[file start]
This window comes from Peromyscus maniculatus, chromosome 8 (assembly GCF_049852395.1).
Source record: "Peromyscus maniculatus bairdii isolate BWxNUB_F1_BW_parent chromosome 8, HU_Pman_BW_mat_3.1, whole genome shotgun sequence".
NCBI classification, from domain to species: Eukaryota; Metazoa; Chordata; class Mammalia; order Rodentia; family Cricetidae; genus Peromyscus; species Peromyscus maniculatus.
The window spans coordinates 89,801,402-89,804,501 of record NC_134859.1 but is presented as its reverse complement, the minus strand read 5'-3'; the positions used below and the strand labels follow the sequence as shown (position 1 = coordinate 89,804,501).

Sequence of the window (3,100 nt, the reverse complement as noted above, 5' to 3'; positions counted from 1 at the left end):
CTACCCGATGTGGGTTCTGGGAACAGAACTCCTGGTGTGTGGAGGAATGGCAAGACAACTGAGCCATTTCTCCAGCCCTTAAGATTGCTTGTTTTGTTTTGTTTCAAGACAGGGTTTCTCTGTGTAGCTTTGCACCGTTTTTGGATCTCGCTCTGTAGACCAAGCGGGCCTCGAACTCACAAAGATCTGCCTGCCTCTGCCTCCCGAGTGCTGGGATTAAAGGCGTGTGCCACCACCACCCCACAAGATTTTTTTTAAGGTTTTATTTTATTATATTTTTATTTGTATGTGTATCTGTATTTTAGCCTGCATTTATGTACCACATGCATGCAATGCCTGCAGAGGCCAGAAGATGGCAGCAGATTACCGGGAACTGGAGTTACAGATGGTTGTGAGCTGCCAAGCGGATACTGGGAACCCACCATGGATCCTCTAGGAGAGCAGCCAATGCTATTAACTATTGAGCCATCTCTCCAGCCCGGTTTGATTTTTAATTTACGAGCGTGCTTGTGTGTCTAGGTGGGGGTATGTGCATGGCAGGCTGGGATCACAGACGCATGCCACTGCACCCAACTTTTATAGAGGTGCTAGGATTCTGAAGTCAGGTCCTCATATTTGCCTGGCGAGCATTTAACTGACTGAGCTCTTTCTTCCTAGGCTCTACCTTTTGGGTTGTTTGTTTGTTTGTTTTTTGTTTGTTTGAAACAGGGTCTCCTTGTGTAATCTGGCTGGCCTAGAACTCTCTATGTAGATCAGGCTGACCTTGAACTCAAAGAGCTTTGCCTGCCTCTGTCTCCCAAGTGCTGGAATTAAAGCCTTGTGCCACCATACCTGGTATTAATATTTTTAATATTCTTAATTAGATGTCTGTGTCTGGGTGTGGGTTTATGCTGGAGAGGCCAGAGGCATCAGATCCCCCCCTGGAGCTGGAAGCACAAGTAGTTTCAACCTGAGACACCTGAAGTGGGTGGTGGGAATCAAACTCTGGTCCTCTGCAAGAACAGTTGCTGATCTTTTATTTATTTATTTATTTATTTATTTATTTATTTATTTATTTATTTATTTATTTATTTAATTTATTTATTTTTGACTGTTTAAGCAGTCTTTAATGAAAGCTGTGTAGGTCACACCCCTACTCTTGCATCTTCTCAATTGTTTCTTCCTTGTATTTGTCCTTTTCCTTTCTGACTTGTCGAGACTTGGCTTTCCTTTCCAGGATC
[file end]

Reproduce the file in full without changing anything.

This window comes from Peromyscus maniculatus, chromosome 8 (assembly GCF_049852395.1).
Source record: "Peromyscus maniculatus bairdii isolate BWxNUB_F1_BW_parent chromosome 8, HU_Pman_BW_mat_3.1, whole genome shotgun sequence".
NCBI classification, from domain to species: Eukaryota; Metazoa; Chordata; class Mammalia; order Rodentia; family Cricetidae; genus Peromyscus; species Peromyscus maniculatus.
The window spans coordinates 89,801,402-89,804,501 of record NC_134859.1 but is presented as its reverse complement, the minus strand read 5'-3'; the positions used below and the strand labels follow the sequence as shown (position 1 = coordinate 89,804,501).

Sequence of the window (3,100 nt, the reverse complement as noted above, 5' to 3'; positions counted from 1 at the left end):
CTACCCGATGTGGGTTCTGGGAACAGAACTCCTGGTGTGTGGAGGAATGGCAAGACAACTGAGCCATTTCTCCAGCCCTTAAGATTGCTTGTTTTGTTTTGTTTCAAGACAGGGTTTCTCTGTGTAGCTTTGCACCGTTTTTGGATCTCGCTCTGTAGACCAAGCGGGCCTCGAACTCACAAAGATCTGCCTGCCTCTGCCTCCCGAGTGCTGGGATTAAAGGCGTGTGCCACCACCACCCCACAAGATTTTTTTTAAGGTTTTATTTTATTATATTTTTATTTGTATGTGTATCTGTATTTTAGCCTGCATTTATGTACCACATGCATGCAATGCCTGCAGAGGCCAGAAGATGGCAGCAGATTACCGGGAACTGGAGTTACAGATGGTTGTGAGCTGCCAAGCGGATACTGGGAACCCACCATGGATCCTCTAGGAGAGCAGCCAATGCTATTAACTATTGAGCCATCTCTCCAGCCCGGTTTGATTTTTAATTTACGAGCGTGCTTGTGTGTCTAGGTGGGGGTATGTGCATGGCAGGCTGGGATCACAGACGCATGCCACTGCACCCAACTTTTATAGAGGTGCTAGGATTCTGAAGTCAGGTCCTCATATTTGCCTGGCGAGCATTTAACTGACTGAGCTCTTTCTTCCTAGGCTCTACCTTTTGGGTTGTTTGTTTGTTTGTTTTTTGTTTGTTTGAAACAGGGTCTCCTTGTGTAATCTGGCTGGCCTAGAACTCTCTATGTAGATCAGGCTGACCTTGAACTCAAAGAGCTTTGCCTGCCTCTGTCTCCCAAGTGCTGGAATTAAAGCCTTGTGCCACCATACCTGGTATTAATATTTTTAATATTCTTAATTAGATGTCTGTGTCTGGGTGTGGGTTTATGCTGGAGAGGCCAGAGGCATCAGATCCCCCCCTGGAGCTGGAAGCACAAGTAGTTTCAACCTGAGACACCTGAAGTGGGTGGTGGGAATCAAACTCTGGTCCTCTGCAAGAACAGTTGCTGATCTTTTATTTATTTATTTATTTATTTATTTATTTATTTATTTATTTATTTATTTATTTATTTAATTTATTTATTTTTGACTGTTTAAGCAGTCTTTAATGAAAGCTGTGTAGGTCACACCCCTACTCTTGCATCTTCTCAATTGTTTCTTCCTTGTATTTGTCCTTTTCCTTTCTGACTTGTCGAGACTTGGCTTTCCTTTCCAGGATC